Baitcaster vs Spinning Options
There are various styles of fishing where you may want to utilize a baitcaster over a spinning reel or vice versa. For example, if you were throwing very small 1/32 ounce hair jigs in the colder months, a spinning reel and 2 to 4-pound test line would be the optimum setup. On the other hand, if I was deep cranking a Duo Realis Crankbait G87 20A, which dives down to 20 feet, the KastKing Speed Demon 7-10 deep crankbait or 7-11 Punchin’ rod and Kapstan 300 casting reel is a great choice. Heading back in the opposite direction, the smaller hair can also be thrown quite comfortably with the new KastKing BFS (Bait Finesse System) and 4 to 6 pound test line,
whereas that deep crankbait can be handled with a 7-4 KastKing Perigee II rod and KastKing Spartacus II Spinning Fishing Reel that has a 4.4:1 gear ratio, which offers plenty of torque for the deep diver. In either scenario, the options for baitcasting fishing reel vs spinning fishing reel are endless.
There is one huge difference between the two that may have anglers opting for the spinning reel and that is backlashes when using a baitcasting reel. It takes some practice, even with baitcasters offering magnetic and centrifugal braking systems. On the other hand a spinning reel is quite simple. Open the bail, hold the line, make the cast. Although, baitcasting reel is very simple to use once you really understand what you need to do!
Making The Case For Baitcast Reels
On my baitcasting fishing reels, all the brakes are in the off position. I can do this because over the years I have learned from some of the best pros around how to make them cast without issue. Do I still get the occasional backlash – absolutely yes! And, if you tell me you do not get backlashes, you are lying! So what is the secret you ask? I have found, through a lot of trial, error and most of all talking to guys that can sling it, the key is spool speed. You cannot go slowly with a baitcaster for the most part. The lure and line needs to be coming off the reel as fast as the spool is spinning. If you try to finesse the bait and go slow, the spool will over spin, causing the backlash. It takes practice, but it can be achieved. I also suggest that until you get a “feel” for the baitcasting reel, utilize the brakes to help slow the spool, then slowly back off until you do not need them anymore.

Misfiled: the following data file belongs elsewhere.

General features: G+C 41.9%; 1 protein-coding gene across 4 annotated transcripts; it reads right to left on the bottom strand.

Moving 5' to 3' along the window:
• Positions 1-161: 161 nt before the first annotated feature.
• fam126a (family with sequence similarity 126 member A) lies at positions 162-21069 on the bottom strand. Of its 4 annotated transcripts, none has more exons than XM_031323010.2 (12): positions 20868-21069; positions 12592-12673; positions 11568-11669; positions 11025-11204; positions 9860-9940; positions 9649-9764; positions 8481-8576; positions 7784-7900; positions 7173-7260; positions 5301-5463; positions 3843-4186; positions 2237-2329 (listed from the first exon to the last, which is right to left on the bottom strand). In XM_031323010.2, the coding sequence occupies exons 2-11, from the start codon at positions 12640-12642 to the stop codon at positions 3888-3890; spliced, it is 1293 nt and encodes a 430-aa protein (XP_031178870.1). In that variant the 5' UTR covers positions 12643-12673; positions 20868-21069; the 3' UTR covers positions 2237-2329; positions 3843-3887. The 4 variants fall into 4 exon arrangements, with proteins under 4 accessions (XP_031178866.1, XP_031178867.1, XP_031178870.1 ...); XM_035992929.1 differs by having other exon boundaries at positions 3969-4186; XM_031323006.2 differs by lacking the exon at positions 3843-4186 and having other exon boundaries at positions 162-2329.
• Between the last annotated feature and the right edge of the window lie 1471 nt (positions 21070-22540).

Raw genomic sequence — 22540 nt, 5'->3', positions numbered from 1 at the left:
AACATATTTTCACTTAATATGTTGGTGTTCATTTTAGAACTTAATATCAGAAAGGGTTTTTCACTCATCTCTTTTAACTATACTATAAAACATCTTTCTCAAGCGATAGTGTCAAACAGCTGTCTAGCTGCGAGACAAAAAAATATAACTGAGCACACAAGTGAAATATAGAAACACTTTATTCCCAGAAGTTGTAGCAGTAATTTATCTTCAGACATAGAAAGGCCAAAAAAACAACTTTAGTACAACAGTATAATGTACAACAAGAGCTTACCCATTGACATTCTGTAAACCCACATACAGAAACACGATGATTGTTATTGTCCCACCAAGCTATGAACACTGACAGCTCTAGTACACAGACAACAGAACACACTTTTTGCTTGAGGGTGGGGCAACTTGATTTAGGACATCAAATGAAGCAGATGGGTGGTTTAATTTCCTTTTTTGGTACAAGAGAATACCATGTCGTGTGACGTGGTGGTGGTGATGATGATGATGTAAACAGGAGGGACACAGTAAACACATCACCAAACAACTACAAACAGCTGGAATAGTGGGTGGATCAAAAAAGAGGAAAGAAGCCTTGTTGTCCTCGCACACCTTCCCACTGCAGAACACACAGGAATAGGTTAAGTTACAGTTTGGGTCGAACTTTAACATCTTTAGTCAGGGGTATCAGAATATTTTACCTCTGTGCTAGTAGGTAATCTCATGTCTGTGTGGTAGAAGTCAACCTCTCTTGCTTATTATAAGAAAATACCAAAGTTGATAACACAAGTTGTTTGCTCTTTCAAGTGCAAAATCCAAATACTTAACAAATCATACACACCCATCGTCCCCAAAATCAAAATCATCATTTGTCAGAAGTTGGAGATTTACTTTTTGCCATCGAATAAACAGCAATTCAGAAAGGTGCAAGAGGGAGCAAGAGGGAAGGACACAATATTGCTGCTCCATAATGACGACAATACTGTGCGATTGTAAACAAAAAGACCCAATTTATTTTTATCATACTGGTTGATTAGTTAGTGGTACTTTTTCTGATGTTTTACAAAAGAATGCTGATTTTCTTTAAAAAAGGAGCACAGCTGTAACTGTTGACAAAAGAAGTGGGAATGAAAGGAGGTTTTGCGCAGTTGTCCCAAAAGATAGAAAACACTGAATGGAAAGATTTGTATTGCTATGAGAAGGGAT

The question of whether to use a baitcasting fishing reel or spinning fishing reel will forever be a question that has no definitive answer. When it comes to a baitcaster vs. spinning reel they both have their place in your arsenal, and both can achieve the needs of your fishing adventures. Before you choose just one, make sure you give both a baitcasting fishing reel and spinning fishing reel a chance to impress. And, for the record, baitcasters get the nod for me, especially since I now have the KastKing BFS fishing reel for finesse baits!
Tom Melton is an expert in all aspects of inshore saltwater fishing and freshwater fishing. As an authority on angling he strives to excel while teaching others, and in his own outdoors adventures. Whether it is a freshwater bass fishing tournament, or recreational fishing with family, his skills and knowledge always shine. Tom has been an outdoor writer for more than three decades.